Randy Farmer, are reviving Habitat in the U.S. (it formerly ran only on
Commodore 64 machines), while also developing a
funded by AutoDesk) and working on a conferencing interface for a
a "very large corporation" interested in funding their idea.

MUDs (Multi-User Dungeons) and MOOs (MUD-Object-Oriented) are structured
and user-modifiable online environments that allow users to not only
nteract with each other, but to do role-playing, build and furnish living
areas and interaction areas, and extend and create the interactive "space"
and the rules for using that space.  Some MUDS and MOOs are being used to
teach children and, after giving the children the ability to create on
their own, to study how children work in an unencumbered environment.  Amy
Bruckman of MIT's Media Lab and Pavel Curtis of Xerox PARC described their

Some examples of specially-designed online communities were described by
Loyalties run strong online.  Seth Fiery described the Smart Valley project
for installing a broadband network throughout Silicon Valley as a prototype
for the NII.  Even on this local scale, there are more questions about
nteroperability than answers.  Fran Middleton talked about SeniorNet and
complaints about difficulty using the system and high expense.  Dave Hughes
     1) Rooted in real cultures
     2) Universal grassroots access
     3) Public technical standards
     4) Start farthest from centers of power (rural, remote, foreign)
     5) Always evolving (technically, connectively, individual/group/
        community skills) to higher orders
     6) End users do not just connect, they create
     7) Sysop's role is to enable and empower

corporate users to participate in networks using Lotus Notes.  She is

Tom Jennings, inventor of Fidonet, described the self-governing nature and
evolution of the Fidonet and how node sysops had developed sanctioning
norms and techniques.  Tom's original idea took off so fast that the
"newsletter" that reports on the operation of this anarchic networked
community of communities.  It is a poor (non-academic or corporate)
Systems, talked about the growth in public access to the Internet, the need
for better tools for access and data searching (which his company develops)
and the growing interconnectivity with foreign countries.  Pandora was
nstrumental in installing the first commercial Internet site in the former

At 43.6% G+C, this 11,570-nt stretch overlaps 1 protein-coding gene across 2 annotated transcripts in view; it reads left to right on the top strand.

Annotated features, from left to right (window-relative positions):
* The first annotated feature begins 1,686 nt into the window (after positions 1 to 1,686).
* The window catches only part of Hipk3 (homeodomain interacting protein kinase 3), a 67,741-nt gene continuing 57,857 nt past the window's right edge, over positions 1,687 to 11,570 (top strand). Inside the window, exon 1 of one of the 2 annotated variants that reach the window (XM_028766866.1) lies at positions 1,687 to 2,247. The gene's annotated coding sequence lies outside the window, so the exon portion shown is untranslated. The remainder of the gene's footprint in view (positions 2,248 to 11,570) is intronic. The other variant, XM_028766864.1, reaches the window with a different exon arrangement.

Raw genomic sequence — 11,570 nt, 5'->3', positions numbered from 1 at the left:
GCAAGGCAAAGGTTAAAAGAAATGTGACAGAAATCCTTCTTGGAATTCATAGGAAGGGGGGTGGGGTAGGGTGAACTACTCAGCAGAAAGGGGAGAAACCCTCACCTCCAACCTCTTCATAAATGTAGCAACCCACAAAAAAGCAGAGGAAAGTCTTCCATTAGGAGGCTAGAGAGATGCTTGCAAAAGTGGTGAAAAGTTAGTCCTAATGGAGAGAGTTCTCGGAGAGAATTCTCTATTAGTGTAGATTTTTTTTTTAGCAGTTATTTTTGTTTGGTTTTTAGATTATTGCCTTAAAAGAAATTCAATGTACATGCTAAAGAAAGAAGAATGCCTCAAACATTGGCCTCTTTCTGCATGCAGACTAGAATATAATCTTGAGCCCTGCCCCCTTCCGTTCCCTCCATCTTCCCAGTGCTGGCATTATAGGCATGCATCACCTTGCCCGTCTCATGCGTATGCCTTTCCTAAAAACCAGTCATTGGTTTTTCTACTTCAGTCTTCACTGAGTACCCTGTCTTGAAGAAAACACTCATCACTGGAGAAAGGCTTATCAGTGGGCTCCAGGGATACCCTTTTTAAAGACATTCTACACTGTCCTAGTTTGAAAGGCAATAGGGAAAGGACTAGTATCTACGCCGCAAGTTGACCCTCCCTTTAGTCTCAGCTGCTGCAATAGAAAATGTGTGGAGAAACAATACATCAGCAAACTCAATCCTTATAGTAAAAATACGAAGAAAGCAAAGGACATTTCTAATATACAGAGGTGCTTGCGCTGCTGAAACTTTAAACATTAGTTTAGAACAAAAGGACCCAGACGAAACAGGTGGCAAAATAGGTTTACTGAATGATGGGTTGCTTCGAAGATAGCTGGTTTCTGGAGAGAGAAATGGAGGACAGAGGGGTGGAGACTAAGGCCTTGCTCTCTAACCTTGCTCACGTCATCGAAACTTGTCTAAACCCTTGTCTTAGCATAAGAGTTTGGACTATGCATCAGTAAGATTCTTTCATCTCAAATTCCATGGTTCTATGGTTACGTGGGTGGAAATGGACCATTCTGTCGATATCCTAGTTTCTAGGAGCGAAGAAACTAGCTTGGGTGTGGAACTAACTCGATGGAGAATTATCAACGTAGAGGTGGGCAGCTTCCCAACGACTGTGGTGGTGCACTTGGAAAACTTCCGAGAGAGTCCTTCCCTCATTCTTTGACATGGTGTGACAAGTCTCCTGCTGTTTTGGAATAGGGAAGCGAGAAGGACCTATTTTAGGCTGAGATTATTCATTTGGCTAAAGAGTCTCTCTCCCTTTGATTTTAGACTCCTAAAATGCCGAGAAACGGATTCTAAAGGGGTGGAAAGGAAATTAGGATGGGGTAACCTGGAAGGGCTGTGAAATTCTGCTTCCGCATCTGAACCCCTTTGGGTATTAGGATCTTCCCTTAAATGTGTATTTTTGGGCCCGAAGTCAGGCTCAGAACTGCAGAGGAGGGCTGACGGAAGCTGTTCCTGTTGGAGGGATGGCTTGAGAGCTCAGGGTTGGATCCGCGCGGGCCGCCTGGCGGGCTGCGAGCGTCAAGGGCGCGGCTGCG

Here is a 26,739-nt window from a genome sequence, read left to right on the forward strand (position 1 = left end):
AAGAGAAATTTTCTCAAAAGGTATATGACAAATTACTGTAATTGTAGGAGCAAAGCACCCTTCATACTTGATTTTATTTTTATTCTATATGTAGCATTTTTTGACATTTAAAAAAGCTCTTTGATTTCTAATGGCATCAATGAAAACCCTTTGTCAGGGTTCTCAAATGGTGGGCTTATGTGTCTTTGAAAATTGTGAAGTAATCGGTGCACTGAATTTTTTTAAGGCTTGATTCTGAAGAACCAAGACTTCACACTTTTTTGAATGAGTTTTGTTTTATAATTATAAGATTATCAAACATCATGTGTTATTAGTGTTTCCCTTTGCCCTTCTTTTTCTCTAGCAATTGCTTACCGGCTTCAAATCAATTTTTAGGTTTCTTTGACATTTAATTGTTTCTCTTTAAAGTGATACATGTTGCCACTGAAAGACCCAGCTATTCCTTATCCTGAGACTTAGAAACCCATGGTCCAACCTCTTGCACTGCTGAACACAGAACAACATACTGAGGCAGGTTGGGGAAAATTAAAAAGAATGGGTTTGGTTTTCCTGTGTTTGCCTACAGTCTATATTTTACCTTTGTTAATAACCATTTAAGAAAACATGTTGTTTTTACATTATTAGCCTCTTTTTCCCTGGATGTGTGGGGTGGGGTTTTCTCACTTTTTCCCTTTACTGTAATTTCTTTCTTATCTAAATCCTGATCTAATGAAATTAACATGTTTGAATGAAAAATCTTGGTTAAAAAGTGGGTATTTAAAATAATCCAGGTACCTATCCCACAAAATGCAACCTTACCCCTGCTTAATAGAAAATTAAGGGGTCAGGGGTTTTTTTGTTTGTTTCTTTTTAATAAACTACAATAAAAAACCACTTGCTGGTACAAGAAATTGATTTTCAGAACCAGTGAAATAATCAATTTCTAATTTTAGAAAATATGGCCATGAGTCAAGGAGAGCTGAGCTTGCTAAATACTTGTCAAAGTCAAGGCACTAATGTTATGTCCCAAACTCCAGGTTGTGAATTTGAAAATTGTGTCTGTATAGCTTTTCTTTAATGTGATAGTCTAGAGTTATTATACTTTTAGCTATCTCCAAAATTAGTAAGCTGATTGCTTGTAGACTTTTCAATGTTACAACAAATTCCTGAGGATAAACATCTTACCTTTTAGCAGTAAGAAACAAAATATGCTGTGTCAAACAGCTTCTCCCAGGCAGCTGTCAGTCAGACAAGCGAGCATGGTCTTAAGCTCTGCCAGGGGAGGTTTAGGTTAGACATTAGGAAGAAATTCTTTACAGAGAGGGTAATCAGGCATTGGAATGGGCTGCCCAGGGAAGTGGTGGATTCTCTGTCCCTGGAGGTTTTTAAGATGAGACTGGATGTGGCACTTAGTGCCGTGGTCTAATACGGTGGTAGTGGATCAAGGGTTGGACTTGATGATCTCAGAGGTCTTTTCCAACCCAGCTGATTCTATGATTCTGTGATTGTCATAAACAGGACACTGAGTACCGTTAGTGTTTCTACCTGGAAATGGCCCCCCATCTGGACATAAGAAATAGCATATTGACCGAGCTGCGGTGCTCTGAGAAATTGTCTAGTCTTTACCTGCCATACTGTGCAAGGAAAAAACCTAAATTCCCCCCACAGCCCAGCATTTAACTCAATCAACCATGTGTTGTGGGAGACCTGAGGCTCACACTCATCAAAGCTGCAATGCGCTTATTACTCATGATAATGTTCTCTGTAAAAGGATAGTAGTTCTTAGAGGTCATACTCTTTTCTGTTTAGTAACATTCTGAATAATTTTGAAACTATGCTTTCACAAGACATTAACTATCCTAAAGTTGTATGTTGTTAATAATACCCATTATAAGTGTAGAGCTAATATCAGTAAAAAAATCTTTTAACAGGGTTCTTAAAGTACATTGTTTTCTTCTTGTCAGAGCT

Soviet Union.  Bob Carlitz is a physicist who has been involved in
networking children through the Internet via KidSphere.  He has seen how
children can form their own communities online and learn at the same time
on a global scale.  Kathy Ryan of America Online gave a description of the
their users on system design and features.  They are struggling with the
question of opening their system into the Internet beyond just having an
e-mail gateway.

Finally, Kit Galloway and Sherry Rabinowitz demonstrated some video clips
from their almost 20 years of involvement with the Electronic Cafe, which
uses low-cost to sophisticated video equipment to encourage creativity and
communication between different communities and cultures.  In some cases,
they have set up satellite video feeds between geographically-distant
culturally-disparate groups in different neighborhoods in the same town. 
No keyboarding necessary; anyone can hold the camera.

The purpose of the meeting was addressed mostly in discussion between and
following presentations as the differences and commonalities between many
concepts and models of community were explored.  It was evident that
freedom and openness and encouragement of creativity seemed to be the
critical keys to nurturing community.  Greater access will allow more
list of values.  Creating and enforcing community standards, even where a
minority may claim that free speech is being infringed upon, was also seen
as a contributor to community.  Where a group needs to feel secure in
of community.

Discussion of the privacy rights of children were examined in the case of
Amy Bruckman's desire to study and document children's behaviors online in
MOO environments without the children's knowledge.  Would parental

The presence of children online, in general, presents many difficult
ethical dilemmas which may have, at least, partial technical solutions.

The looming spectre of collusion between large cable companies and telcos,
leading to domination of electronic media by mostly one-way communications
and entertainment at the expense of the interactive and user-created
activities necessary to foster community, was recognized as a threat that
could best be countered by proactive development of more interactive
communities of all types in the near future.  I explained EFF's positions
on several issues of concern to the attendees.  EFF's existence as a
liberties was regarded as a comforting security umbrella and a real
necessity if the practice of online community is to expand and thrive.